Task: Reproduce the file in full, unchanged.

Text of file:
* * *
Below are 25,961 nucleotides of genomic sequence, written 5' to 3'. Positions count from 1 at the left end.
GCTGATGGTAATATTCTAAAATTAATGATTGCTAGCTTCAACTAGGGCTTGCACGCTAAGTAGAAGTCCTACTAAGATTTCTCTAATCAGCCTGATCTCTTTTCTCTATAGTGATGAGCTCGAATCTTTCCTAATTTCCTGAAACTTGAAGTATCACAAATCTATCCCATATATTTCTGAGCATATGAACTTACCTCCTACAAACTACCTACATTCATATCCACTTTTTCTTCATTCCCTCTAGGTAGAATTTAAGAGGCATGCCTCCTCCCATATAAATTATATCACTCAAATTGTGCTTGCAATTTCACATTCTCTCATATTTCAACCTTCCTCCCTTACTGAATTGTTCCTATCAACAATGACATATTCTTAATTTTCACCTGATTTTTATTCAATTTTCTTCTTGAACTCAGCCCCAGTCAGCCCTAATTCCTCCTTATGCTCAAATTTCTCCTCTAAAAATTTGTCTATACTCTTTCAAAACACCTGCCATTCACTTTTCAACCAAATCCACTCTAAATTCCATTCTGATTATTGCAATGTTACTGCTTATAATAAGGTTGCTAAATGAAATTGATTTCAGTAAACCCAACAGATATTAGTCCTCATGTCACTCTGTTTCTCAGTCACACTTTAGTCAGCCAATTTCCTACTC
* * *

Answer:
Below are 25,961 nucleotides of genomic sequence, written 5' to 3'. Positions count from 1 at the left end.
GCTGATGGTAATATTCTAAAATTAATGATTGCTAGCTTCAACTAGGGCTTGCACGCTAAGTAGAAGTCCTACTAAGATTTCTCTAATCAGCCTGATCTCTTTTCTCTATAGTGATGAGCTCGAATCTTTCCTAATTTCCTGAAACTTGAAGTATCACAAATCTATCCCATATATTTCTGAGCATATGAACTTACCTCCTACAAACTACCTACATTCATATCCACTTTTTCTTCATTCCCTCTAGGTAGAATTTAAGAGGCATGCCTCCTCCCATATAAATTATATCACTCAAATTGTGCTTGCAATTTCACATTCTCTCATATTTCAACCTTCCTCCCTTACTGAATTGTTCCTATCAACAATGACATATTCTTAATTTTCACCTGATTTTTATTCAATTTTCTTCTTGAACTCAGCCCCAGTCAGCCCTAATTCCTCCTTATGCTCAAATTTCTCCTCTAAAAATTTGTCTATACTCTTTCAAAACACCTGCCATTCACTTTTCAACCAAATCCACTCTAAATTCCATTCTGATTATTGCAATGTTACTGCTTATAATAAGGTTGCTAAATGAAATTGATTTCAGTAAACCCAACAGATATTAGTCCTCATGTCACTCTGTTTCTCAGTCACACTTTAGTCAGCCAATTTCCTACTC